For a high quality beginner setup, you can’t go wrong with the Rode NT1A.
Buying A Studio Recording Microphone
When making your selection of studio microphones, there are a few things to consider – the type of instrument or voice you are going to record, the brand you want to go with, and so on. With thousands to choose from, the task of making the right choice will seem like a daunting one, especially if you’re a newcomer to the recording business scene.
If you’re going to do a trial and error method in your selection process, you might very well make costly mistakes that will cause you a lot of headaches and burn a hole through your pocket. To spare you such a situation, we have prepared a comprehensive guide which will help you make an informed decision in buying the right mic for your recording studio the first time around. Let’s begin…
Types of studio microphones
Studio microphones could be categorized under 2 general “umbrella” classifications. These two classes are Condenser Microphones and Dynamic Microphones. The majority of the mics you will ever use in a studio will fall into one of the two major categories mentioned above, in fact- close to 95% of mics are one or the other. Once you become familiar with each type of microphone, it’s easier to narrow down your selection.
The tougher challenge lies in buying the right type of mic according to how it is going to be used. To do this, there are 8 ways to evaluate the mics in order to get the one you will be using. Let’s go over these one by one:
The rule of thumb when it comes to frequency response is this: Condenser mics are better for high-frequency uses such as acoustic guitars, cymbals and pianos. Dynamic mics, on the other hand, are more apt for drums and electric guitar cabs. While this is not definitive as a rule, it is a good starting point when making the choice between different mics.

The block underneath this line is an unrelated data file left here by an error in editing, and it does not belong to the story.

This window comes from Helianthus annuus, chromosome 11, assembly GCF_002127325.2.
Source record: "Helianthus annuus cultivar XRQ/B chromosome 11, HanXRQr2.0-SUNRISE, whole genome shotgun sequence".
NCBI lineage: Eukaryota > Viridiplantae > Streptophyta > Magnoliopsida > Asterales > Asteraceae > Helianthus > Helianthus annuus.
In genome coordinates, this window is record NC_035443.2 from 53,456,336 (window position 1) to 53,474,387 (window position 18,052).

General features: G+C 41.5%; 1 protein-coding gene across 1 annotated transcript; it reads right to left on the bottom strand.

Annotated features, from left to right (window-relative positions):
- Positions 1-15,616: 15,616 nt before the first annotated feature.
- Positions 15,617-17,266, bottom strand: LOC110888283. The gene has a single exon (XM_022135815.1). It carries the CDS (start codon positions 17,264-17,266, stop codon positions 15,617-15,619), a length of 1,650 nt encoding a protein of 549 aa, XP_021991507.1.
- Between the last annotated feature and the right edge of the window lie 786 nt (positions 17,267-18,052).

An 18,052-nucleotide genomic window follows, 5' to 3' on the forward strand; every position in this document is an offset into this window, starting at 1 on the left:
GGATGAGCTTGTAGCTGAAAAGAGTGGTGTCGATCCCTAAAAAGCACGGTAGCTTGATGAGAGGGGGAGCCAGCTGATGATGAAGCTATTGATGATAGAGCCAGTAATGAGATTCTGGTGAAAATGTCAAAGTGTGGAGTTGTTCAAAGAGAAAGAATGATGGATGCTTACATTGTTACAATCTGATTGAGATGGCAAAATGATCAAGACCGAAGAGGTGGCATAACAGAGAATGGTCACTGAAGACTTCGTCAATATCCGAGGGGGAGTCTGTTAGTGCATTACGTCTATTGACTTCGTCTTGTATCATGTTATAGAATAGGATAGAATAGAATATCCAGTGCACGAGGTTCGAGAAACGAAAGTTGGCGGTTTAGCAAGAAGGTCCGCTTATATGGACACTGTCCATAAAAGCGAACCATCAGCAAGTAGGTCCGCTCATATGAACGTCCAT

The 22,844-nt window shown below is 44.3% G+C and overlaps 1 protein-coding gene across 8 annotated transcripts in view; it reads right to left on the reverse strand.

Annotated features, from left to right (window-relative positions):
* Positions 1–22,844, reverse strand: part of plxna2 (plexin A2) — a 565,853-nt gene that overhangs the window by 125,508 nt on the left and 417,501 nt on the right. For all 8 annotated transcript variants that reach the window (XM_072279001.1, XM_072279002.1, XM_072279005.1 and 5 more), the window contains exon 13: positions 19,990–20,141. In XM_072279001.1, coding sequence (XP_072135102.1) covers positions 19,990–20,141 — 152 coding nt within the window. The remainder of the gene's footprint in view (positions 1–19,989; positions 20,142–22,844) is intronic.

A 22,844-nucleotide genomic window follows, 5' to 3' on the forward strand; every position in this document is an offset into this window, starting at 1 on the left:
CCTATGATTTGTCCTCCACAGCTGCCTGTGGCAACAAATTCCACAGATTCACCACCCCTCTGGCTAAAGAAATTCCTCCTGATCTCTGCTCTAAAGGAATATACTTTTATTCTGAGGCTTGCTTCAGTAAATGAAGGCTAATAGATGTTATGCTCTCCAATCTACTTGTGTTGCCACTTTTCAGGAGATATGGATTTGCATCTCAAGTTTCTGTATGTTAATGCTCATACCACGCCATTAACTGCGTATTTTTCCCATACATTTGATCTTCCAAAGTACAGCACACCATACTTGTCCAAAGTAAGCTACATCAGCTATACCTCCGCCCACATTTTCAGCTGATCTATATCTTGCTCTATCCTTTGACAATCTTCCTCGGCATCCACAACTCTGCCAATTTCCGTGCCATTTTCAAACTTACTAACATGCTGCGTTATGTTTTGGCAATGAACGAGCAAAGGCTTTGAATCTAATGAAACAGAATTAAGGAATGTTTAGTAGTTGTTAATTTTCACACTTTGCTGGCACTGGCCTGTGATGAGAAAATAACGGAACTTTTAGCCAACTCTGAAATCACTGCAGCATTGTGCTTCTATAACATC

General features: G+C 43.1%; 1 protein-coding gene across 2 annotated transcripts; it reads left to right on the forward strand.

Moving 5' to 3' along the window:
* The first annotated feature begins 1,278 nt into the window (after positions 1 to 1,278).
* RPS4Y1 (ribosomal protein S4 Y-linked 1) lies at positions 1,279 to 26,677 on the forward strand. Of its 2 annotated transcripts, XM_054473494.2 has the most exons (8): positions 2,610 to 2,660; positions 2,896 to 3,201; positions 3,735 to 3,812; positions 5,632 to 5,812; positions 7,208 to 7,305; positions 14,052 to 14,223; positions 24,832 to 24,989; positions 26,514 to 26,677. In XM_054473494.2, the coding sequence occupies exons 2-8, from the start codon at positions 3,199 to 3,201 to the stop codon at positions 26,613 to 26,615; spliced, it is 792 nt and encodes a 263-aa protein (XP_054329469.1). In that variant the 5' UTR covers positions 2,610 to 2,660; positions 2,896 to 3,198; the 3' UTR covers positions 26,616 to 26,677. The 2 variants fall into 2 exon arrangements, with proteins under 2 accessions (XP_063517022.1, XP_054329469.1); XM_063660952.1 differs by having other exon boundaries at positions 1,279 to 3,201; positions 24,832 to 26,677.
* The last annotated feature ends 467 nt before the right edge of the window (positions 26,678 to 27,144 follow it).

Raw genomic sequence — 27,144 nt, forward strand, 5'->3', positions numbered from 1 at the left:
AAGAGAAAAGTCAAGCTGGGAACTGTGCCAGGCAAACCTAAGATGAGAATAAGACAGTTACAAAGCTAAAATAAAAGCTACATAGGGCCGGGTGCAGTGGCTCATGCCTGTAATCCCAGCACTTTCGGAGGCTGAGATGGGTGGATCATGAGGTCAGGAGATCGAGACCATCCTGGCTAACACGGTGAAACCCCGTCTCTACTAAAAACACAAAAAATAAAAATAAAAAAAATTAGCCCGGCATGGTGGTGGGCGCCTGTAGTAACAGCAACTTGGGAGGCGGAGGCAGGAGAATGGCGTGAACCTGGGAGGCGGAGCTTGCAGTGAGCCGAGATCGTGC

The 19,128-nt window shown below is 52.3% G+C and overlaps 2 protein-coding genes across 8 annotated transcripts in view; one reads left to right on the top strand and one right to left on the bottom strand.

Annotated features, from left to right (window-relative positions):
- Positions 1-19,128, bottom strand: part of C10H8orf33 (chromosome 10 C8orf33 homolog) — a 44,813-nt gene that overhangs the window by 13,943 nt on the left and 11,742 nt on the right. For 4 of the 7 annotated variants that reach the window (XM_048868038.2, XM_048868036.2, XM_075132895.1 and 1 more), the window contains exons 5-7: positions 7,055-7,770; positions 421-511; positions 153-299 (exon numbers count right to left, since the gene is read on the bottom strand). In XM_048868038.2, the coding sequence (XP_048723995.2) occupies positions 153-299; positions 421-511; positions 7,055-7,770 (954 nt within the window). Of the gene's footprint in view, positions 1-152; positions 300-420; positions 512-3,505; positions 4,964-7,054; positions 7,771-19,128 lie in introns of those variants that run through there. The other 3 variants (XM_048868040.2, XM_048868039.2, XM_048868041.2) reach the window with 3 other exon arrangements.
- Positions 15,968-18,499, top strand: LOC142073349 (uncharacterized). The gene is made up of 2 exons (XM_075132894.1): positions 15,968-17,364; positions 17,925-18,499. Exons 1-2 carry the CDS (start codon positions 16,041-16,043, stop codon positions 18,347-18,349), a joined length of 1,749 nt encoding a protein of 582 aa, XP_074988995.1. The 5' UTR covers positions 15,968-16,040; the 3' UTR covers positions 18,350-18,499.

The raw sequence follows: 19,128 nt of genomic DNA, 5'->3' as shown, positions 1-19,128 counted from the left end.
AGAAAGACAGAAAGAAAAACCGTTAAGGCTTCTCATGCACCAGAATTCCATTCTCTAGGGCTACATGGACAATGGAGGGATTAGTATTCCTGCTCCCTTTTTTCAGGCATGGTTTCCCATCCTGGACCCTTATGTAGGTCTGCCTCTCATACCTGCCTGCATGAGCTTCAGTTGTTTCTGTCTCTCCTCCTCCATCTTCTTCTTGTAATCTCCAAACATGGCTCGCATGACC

Diaphragm Size and Weight
The reason why condenser mics work better with high frequencies is because of the smaller diaphragm size to capture sound – smaller diaphragms are more receptive of such sound frequencies. Bigger and heavier diaphragms are less receptive to high frequency sounds and therefore not quite as practical for such applications. High frequencies contain less energy and thus needs less power to move such mass.
On the flip side, heavier diaphragms’ larger mass generates enough voltage through movement, which eliminates the need for external power source to power the mic. This is the reason why Dynamic Mics are also called “passive”. On the other hand, Condenser Mics are “active” in nature as they require phantom power to amplify the lower voltage. Although it may sound like a negative aspect, it is actually a needed quality as active Condenser mics can achieve a higher gain and record softer sounds, which passive mics find difficult to do.
While lighter diaphragms are ideal for capturing high frequency sounds, they tend to be less durable than heavier diaphragms. At higher Sound Pressure Levels (SPL), they could be damaged permanently. This is the reason why heavy diaphragm mics are perfect for louder instruments like drums.
Dynamic mics do not only have a more durable diaphragm, but also more curable overall construction. Even if you drop the mic on the ground, it will work just fine afterwards. Drop a Condenser mic, and you might as well start looking for a replacement mic. This makes dynamic mics perfect for on stage performances like concerts.
Resistance to Moisture
Another reason dynamic mics are great for on-stage use is its high resistance to moisture, sudden changes in climate like humidity. On the other hand, condenser mics are more prone to malfunction when exposed to extreme humidity.
Gain Before Feedback
This is another reason dynamic mics are more suitable than condenser mics on stage-they allow higher gain before any feedback is noticeable. In live settings like concerts where many mics are in use, many sounds in close proximity to each other will tend to produce feedback.
Dynamic Mics are generally cheaper than Condenser Mics, as you can get the most expensive dynamic mic at a price range of $400 to $500 max. In comparison, the top of the line Condenser mics could go as high as $5000 to $10,000 each. Quite a big investment, but well worth every dollar.
Condenser vs Dynamic